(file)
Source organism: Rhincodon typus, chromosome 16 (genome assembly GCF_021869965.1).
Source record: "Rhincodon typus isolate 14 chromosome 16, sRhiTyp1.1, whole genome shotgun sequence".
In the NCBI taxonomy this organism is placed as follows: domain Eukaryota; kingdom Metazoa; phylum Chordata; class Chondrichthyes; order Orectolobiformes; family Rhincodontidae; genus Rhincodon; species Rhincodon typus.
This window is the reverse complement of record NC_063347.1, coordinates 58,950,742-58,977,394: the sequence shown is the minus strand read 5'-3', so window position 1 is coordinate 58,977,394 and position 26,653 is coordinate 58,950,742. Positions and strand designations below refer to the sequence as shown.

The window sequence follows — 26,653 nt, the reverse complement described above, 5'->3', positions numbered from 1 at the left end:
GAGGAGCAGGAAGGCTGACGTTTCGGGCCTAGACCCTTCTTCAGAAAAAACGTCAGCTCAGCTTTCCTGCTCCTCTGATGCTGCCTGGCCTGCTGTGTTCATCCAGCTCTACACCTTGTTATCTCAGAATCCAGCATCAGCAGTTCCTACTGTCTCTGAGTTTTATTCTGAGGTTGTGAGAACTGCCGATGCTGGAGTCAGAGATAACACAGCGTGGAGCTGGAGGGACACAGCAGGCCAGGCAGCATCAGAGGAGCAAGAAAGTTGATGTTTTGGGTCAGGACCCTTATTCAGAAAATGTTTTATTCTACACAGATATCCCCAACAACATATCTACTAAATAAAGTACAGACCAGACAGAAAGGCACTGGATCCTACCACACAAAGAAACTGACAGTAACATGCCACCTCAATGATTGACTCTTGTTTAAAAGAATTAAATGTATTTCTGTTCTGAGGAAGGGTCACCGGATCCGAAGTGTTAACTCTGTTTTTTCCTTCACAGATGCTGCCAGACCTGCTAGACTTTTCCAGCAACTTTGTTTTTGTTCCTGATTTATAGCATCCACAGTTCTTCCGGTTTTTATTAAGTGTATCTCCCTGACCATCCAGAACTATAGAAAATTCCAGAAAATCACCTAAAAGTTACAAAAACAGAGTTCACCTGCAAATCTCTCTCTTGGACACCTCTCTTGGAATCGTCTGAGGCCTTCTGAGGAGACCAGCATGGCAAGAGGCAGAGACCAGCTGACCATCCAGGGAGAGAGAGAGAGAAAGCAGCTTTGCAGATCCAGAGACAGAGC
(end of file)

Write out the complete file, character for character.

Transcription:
Source organism: Rhincodon typus, chromosome 16 (genome assembly GCF_021869965.1).
Source record: "Rhincodon typus isolate 14 chromosome 16, sRhiTyp1.1, whole genome shotgun sequence".
In the NCBI taxonomy this organism is placed as follows: domain Eukaryota; kingdom Metazoa; phylum Chordata; class Chondrichthyes; order Orectolobiformes; family Rhincodontidae; genus Rhincodon; species Rhincodon typus.
This window is the reverse complement of record NC_063347.1, coordinates 58,950,742-58,977,394: the sequence shown is the minus strand read 5'-3', so window position 1 is coordinate 58,977,394 and position 26,653 is coordinate 58,950,742. Positions and strand designations below refer to the sequence as shown.

The window sequence follows — 26,653 nt, the reverse complement described above, 5'->3', positions numbered from 1 at the left end:
GAGGAGCAGGAAGGCTGACGTTTCGGGCCTAGACCCTTCTTCAGAAAAAACGTCAGCTCAGCTTTCCTGCTCCTCTGATGCTGCCTGGCCTGCTGTGTTCATCCAGCTCTACACCTTGTTATCTCAGAATCCAGCATCAGCAGTTCCTACTGTCTCTGAGTTTTATTCTGAGGTTGTGAGAACTGCCGATGCTGGAGTCAGAGATAACACAGCGTGGAGCTGGAGGGACACAGCAGGCCAGGCAGCATCAGAGGAGCAAGAAAGTTGATGTTTTGGGTCAGGACCCTTATTCAGAAAATGTTTTATTCTACACAGATATCCCCAACAACATATCTACTAAATAAAGTACAGACCAGACAGAAAGGCACTGGATCCTACCACACAAAGAAACTGACAGTAACATGCCACCTCAATGATTGACTCTTGTTTAAAAGAATTAAATGTATTTCTGTTCTGAGGAAGGGTCACCGGATCCGAAGTGTTAACTCTGTTTTTTCCTTCACAGATGCTGCCAGACCTGCTAGACTTTTCCAGCAACTTTGTTTTTGTTCCTGATTTATAGCATCCACAGTTCTTCCGGTTTTTATTAAGTGTATCTCCCTGACCATCCAGAACTATAGAAAATTCCAGAAAATCACCTAAAAGTTACAAAAACAGAGTTCACCTGCAAATCTCTCTCTTGGACACCTCTCTTGGAATCGTCTGAGGCCTTCTGAGGAGACCAGCATGGCAAGAGGCAGAGACCAGCTGACCATCCAGGGAGAGAGAGAGAGAAAGCAGCTTTGCAGATCCAGAGACAGAGC